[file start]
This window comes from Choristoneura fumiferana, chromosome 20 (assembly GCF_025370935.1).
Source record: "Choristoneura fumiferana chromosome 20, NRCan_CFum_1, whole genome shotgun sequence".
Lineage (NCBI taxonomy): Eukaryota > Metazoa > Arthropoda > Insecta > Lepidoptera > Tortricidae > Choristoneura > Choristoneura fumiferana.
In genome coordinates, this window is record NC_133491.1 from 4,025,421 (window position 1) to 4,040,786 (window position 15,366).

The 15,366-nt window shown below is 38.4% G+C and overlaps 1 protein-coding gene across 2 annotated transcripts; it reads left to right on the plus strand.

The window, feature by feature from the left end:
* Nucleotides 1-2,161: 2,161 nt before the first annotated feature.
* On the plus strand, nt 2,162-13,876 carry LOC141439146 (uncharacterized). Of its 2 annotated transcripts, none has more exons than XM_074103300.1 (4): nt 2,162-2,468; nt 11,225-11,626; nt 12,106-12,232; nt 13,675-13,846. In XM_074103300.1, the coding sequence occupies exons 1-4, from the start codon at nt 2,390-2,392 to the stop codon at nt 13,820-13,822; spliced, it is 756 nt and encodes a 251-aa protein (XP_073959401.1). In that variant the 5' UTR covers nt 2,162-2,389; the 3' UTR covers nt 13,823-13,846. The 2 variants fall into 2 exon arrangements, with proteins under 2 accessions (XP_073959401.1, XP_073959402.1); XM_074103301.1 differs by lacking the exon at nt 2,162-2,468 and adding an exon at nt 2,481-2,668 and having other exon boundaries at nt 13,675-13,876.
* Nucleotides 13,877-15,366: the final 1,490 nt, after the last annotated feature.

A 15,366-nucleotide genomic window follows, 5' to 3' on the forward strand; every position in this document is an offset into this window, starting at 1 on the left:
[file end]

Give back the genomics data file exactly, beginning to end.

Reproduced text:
This window comes from Choristoneura fumiferana, chromosome 20 (assembly GCF_025370935.1).
Source record: "Choristoneura fumiferana chromosome 20, NRCan_CFum_1, whole genome shotgun sequence".
Lineage (NCBI taxonomy): Eukaryota > Metazoa > Arthropoda > Insecta > Lepidoptera > Tortricidae > Choristoneura > Choristoneura fumiferana.
In genome coordinates, this window is record NC_133491.1 from 4,025,421 (window position 1) to 4,040,786 (window position 15,366).

The 15,366-nt window shown below is 38.4% G+C and overlaps 1 protein-coding gene across 2 annotated transcripts; it reads left to right on the plus strand.

The window, feature by feature from the left end:
* Nucleotides 1-2,161: 2,161 nt before the first annotated feature.
* On the plus strand, nt 2,162-13,876 carry LOC141439146 (uncharacterized). Of its 2 annotated transcripts, none has more exons than XM_074103300.1 (4): nt 2,162-2,468; nt 11,225-11,626; nt 12,106-12,232; nt 13,675-13,846. In XM_074103300.1, the coding sequence occupies exons 1-4, from the start codon at nt 2,390-2,392 to the stop codon at nt 13,820-13,822; spliced, it is 756 nt and encodes a 251-aa protein (XP_073959401.1). In that variant the 5' UTR covers nt 2,162-2,389; the 3' UTR covers nt 13,823-13,846. The 2 variants fall into 2 exon arrangements, with proteins under 2 accessions (XP_073959401.1, XP_073959402.1); XM_074103301.1 differs by lacking the exon at nt 2,162-2,468 and adding an exon at nt 2,481-2,668 and having other exon boundaries at nt 13,675-13,876.
* Nucleotides 13,877-15,366: the final 1,490 nt, after the last annotated feature.

A 15,366-nucleotide genomic window follows, 5' to 3' on the forward strand; every position in this document is an offset into this window, starting at 1 on the left: